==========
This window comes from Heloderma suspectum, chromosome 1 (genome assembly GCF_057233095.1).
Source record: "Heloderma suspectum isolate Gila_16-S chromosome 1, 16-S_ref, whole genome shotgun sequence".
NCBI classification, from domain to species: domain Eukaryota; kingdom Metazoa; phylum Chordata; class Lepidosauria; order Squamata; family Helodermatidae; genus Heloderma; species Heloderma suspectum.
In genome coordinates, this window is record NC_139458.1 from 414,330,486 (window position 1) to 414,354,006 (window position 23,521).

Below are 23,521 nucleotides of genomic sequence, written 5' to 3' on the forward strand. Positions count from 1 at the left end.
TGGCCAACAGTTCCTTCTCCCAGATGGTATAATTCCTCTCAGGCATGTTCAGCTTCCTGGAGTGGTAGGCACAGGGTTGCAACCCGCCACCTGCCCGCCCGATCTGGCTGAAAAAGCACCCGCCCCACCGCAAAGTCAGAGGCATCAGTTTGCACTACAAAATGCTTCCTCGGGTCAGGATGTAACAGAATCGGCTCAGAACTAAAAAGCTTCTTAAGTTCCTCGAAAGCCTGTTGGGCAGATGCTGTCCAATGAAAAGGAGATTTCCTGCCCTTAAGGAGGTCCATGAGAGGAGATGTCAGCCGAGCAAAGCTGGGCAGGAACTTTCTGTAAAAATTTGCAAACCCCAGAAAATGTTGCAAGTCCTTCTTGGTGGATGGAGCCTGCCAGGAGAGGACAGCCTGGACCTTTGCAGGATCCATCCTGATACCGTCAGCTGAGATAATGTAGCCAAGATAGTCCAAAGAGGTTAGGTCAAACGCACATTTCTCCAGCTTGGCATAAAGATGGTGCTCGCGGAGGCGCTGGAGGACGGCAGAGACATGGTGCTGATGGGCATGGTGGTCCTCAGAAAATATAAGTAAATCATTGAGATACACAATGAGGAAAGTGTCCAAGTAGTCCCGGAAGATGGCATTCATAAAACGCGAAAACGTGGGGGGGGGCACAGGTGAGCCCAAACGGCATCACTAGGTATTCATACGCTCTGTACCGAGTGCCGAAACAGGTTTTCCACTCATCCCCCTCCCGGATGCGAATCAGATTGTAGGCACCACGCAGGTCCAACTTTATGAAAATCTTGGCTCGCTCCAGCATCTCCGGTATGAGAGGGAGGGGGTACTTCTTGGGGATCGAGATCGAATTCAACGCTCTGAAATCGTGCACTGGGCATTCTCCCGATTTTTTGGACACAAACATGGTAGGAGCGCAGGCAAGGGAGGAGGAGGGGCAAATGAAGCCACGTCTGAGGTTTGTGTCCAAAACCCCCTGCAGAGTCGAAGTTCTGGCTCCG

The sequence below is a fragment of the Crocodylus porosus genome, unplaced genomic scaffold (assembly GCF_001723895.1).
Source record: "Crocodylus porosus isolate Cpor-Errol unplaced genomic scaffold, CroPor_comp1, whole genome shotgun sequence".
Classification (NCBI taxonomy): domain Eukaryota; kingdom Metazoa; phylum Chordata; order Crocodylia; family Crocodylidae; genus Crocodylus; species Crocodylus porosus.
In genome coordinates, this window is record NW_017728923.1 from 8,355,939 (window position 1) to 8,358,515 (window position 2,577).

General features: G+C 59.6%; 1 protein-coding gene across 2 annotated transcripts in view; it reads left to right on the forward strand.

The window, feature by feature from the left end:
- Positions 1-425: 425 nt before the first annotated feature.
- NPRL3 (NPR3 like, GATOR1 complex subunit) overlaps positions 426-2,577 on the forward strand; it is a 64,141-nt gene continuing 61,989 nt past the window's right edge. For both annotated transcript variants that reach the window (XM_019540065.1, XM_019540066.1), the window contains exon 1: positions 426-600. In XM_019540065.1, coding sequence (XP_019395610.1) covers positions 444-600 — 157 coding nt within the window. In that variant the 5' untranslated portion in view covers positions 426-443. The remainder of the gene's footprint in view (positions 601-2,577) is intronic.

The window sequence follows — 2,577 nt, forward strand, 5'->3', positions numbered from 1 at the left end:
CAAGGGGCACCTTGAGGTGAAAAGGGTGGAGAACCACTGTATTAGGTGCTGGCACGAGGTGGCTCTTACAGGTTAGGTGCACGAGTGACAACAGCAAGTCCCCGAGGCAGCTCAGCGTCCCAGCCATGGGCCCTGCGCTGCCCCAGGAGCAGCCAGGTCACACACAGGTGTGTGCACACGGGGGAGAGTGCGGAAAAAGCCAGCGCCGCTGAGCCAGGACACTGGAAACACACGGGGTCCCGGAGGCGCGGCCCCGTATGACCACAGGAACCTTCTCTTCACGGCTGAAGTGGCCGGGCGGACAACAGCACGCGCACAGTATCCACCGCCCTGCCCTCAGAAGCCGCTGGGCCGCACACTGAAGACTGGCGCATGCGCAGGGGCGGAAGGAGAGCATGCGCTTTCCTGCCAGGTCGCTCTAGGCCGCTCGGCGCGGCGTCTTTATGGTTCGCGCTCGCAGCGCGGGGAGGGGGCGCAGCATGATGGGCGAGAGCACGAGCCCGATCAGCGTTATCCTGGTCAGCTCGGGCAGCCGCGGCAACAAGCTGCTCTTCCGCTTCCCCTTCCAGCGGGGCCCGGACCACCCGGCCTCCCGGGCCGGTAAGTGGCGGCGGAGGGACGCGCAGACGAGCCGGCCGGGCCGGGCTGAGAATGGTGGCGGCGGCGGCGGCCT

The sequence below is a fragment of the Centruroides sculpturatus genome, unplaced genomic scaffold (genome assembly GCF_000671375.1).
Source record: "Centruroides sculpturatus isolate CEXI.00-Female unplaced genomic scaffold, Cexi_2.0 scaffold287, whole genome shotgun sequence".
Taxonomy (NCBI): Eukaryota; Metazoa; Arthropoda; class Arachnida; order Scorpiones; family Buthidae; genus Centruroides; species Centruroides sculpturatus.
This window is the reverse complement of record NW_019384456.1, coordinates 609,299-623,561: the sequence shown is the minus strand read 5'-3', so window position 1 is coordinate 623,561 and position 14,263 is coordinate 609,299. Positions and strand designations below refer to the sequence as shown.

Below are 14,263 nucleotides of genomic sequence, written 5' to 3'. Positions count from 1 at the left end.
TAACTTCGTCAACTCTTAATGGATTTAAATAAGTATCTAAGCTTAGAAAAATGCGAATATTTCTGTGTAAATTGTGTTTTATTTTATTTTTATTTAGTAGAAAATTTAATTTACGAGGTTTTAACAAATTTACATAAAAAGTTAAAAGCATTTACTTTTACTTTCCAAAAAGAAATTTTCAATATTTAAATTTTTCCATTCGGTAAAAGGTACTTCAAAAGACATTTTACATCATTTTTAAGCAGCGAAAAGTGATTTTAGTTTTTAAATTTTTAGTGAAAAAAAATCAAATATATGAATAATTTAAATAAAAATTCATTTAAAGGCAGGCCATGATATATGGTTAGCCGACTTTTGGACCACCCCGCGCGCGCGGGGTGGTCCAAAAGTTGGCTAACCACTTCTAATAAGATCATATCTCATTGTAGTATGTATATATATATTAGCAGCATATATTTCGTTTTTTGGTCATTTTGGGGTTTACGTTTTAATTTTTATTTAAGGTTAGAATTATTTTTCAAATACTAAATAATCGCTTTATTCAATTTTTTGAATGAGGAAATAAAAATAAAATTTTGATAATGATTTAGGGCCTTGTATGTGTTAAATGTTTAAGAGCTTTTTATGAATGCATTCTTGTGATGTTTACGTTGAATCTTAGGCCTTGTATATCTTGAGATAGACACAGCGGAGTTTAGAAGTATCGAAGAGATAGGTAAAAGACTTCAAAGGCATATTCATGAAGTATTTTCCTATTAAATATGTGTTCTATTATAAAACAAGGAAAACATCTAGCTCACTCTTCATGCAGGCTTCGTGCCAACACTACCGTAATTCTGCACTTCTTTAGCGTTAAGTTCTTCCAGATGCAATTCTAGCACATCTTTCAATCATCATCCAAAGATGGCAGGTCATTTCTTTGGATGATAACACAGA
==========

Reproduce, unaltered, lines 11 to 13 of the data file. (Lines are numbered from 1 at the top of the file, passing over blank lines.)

General features: G+C 59.6%; 1 protein-coding gene across 2 annotated transcripts in view; it reads left to right on the forward strand.

The window, feature by feature from the left end:
- Positions 1-425: 425 nt before the first annotated feature.